A new study suggests that a lot of people might be going through life with symptoms that resemble concussion – a finding supporting researchers’ argument that athletes recovering from a brain injury should be assessed and treated on a highly individualized basis.

Eggs Reveal What May Happen to Brain on Impact

Our brains consist of soft matter bathed in watery cerebrospinal fluid inside a hard skull, and in Physics of Fluids, researchers describe studying another system with the same features, an egg, to search for answers about concussions. Considering that in most concussive brain injuries, the skull does not break, they wanted to find out if it was possible to break or deform the egg yolk without breaking the eggshell and did a simple experiment using an egg scrambler, measuring the soft matter deformation.

Noninvasive Way to Explore Traumatic Brain Injuries

A noninvasive method to measure the stiffness parameters along fibrous pathways within the brain is helping researchers explore traumatic brain injuries. The stiffness of these tissues can reveal clues about changes and pathologies within the brain’s gray and white matter. During the 179th ASA Meeting, Anthony J. Romano will describe the method known as waveguide elastography. Waveguide elastography merges magnetic resonance elastography and diffusion tensor imaging with a combination of isotropic and anisotropic inversion algorithms.

Study Suggests Brain Injuries May Evolve, Not Resolve, Over Time

Service members with concussions may have symptoms that continue to evolve up to five years after the initial injury, according to a study published in the November 11, 2020, online issue of Neurology®, the medical journal of the American Academy of Neurology. The findings challenge the idea that these individuals with chronic brain injuries maintain a relatively stable course of recovery.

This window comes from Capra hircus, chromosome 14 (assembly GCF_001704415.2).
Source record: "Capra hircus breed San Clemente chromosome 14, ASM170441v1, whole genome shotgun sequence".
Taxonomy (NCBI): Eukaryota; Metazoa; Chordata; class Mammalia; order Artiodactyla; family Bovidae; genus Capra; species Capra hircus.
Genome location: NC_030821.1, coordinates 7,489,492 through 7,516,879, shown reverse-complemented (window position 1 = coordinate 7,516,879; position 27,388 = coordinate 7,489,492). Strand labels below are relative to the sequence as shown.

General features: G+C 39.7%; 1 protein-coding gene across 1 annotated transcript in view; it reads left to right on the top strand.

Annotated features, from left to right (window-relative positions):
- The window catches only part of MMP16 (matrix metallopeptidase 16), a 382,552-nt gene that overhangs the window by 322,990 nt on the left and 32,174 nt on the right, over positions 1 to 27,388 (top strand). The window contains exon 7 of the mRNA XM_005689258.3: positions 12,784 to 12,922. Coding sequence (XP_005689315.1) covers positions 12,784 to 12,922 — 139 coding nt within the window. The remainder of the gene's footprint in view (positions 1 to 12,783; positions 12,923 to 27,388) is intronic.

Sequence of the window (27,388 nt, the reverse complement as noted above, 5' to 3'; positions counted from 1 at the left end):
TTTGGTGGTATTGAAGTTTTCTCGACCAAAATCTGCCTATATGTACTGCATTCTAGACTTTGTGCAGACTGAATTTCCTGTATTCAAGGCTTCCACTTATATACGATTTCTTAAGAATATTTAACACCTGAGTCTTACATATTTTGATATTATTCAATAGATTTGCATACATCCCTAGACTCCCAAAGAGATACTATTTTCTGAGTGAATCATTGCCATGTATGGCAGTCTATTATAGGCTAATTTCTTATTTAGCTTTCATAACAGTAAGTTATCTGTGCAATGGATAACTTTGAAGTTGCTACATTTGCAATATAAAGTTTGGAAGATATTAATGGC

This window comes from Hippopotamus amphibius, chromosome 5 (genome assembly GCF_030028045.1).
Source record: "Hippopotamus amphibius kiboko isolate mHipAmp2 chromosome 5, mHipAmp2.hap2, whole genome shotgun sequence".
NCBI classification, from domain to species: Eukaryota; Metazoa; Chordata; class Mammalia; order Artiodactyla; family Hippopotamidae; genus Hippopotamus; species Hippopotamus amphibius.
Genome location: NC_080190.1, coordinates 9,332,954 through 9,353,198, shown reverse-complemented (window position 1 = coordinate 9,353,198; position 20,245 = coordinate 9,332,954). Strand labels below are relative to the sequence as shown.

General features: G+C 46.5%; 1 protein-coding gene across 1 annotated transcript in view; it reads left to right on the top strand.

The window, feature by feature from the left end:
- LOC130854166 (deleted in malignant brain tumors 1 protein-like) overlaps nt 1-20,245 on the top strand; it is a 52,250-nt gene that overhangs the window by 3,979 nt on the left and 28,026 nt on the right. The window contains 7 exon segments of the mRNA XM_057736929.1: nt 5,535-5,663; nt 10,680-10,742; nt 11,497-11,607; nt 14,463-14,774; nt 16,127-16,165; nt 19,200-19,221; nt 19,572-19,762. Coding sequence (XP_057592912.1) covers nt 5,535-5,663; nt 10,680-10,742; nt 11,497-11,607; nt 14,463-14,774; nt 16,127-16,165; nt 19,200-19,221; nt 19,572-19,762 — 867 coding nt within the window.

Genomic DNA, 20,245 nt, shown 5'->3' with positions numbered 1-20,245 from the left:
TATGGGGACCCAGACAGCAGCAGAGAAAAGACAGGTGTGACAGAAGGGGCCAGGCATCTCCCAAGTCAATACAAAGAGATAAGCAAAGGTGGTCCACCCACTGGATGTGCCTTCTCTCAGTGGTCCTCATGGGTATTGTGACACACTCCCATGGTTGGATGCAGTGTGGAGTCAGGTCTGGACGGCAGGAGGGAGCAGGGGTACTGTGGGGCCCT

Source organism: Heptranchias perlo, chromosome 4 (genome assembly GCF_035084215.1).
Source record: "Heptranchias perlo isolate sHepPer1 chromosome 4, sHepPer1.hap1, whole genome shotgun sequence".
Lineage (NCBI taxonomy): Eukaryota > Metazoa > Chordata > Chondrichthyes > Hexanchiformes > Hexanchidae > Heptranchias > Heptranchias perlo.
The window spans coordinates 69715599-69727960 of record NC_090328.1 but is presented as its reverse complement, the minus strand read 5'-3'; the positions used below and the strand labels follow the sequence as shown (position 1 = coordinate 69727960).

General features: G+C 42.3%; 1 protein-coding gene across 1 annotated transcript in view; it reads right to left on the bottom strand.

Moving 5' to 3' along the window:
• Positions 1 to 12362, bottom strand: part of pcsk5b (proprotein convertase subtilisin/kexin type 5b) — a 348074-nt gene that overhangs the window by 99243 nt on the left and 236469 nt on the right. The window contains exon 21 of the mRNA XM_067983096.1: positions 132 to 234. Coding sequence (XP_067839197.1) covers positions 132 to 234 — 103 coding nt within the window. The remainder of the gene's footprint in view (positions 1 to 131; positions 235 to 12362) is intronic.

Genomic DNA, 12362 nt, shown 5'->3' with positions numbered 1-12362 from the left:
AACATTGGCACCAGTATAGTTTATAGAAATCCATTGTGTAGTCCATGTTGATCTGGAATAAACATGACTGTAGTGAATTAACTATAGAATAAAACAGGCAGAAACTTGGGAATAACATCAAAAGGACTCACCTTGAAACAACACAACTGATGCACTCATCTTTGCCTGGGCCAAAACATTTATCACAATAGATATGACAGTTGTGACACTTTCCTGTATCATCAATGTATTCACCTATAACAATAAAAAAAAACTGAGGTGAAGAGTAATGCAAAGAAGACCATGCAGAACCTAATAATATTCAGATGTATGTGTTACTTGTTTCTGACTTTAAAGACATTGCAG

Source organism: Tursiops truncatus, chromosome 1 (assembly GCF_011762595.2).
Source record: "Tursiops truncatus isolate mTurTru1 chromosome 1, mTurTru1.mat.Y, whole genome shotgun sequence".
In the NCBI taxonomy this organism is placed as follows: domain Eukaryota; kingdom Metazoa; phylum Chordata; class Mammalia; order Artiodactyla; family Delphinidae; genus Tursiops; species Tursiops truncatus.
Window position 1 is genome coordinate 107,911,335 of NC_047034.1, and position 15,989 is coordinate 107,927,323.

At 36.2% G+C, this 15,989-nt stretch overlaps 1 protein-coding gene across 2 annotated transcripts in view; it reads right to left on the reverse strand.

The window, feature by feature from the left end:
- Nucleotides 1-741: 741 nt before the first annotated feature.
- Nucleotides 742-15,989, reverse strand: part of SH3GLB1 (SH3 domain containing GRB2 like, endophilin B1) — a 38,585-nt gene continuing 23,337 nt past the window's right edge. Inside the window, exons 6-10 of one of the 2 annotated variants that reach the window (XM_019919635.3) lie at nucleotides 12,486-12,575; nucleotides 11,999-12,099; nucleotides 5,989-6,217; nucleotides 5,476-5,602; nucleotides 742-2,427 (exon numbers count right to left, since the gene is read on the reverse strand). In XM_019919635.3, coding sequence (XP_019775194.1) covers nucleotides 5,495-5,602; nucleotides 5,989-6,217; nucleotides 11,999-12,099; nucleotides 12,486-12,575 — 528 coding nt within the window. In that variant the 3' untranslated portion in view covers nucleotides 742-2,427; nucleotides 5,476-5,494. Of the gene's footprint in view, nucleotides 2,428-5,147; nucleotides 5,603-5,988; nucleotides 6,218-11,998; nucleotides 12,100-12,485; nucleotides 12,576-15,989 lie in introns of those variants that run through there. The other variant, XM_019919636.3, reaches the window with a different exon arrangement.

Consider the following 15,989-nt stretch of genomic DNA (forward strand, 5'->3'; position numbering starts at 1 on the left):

Brain magnetic stimulation for veterans with concussion: Need is high, but evidence is limited

Studies using repetitive transcranial magnetic stimulation (rTMS), a noninvasive technique, to help veterans and active-duty service members living with depression, post-traumatic stress disorder (PTSD), and other lasting consequences of concussion have shown promise. However, there’s an urgent need for studies designed to address the unique patterns of post-concussion symptoms seen in military populations, concludes a review in the November/December issue of the Journal of Head Trauma Rehabilitation (JHTR). The official journal of the Brain Injury Association of America, JHTR is published in the Lippincott portfolio by Wolters Kluwer.

Should You Really Be Behind the Wheel After Concussion?

Even after all of their symptoms are gone, people who have had a concussion take longer to regain complex reaction times, the kind you need in most real-life driving situations on the road, according to a preliminary study released today that will be presented at the American Academy of Neurology’s Sports Concussion Virtual Conference from July 31 to August 1, 2020.

Concussions are associated with cognitive, behavioral, and emotional health consequences for student athletes

Concussions can have a compounding effect on children, leading to long-term cognitive, behavioral, and emotional health consequences, according to researchers at The University of Texas Health Science Center at Houston (UTHealth), who published their findings in the American Journal of Sports Medicine.

Simple Blood Test May Predict Concussion Severity Just as Well as Spinal Tap

A blood biomarker in people who have had concussions may be just as accurate at predicting the severity of the injury and how long it will last as biomarkers that are obtained through more expensive and invasive tests, according to a study published in the July 8, 2020, online issue of Neurology®, the medical journal of the American Academy of Neurology.

New Study Finds Distinctive Neurological Pattern in Injured Havana Embassy Staff

A new study published in Frontiers in Neurology has found a distinctive neurological pattern among U.S. Embassy staffers and family members who were injured three years ago while stationed in Havana, Cuba. By analyzing videos taken during initial clinical evaluations, researchers from the University of Miami Miller School of Medicine and the University of Pittsburgh School of Medicine found staffers with neurological impairments had similar changes in eye movements and pupil responses.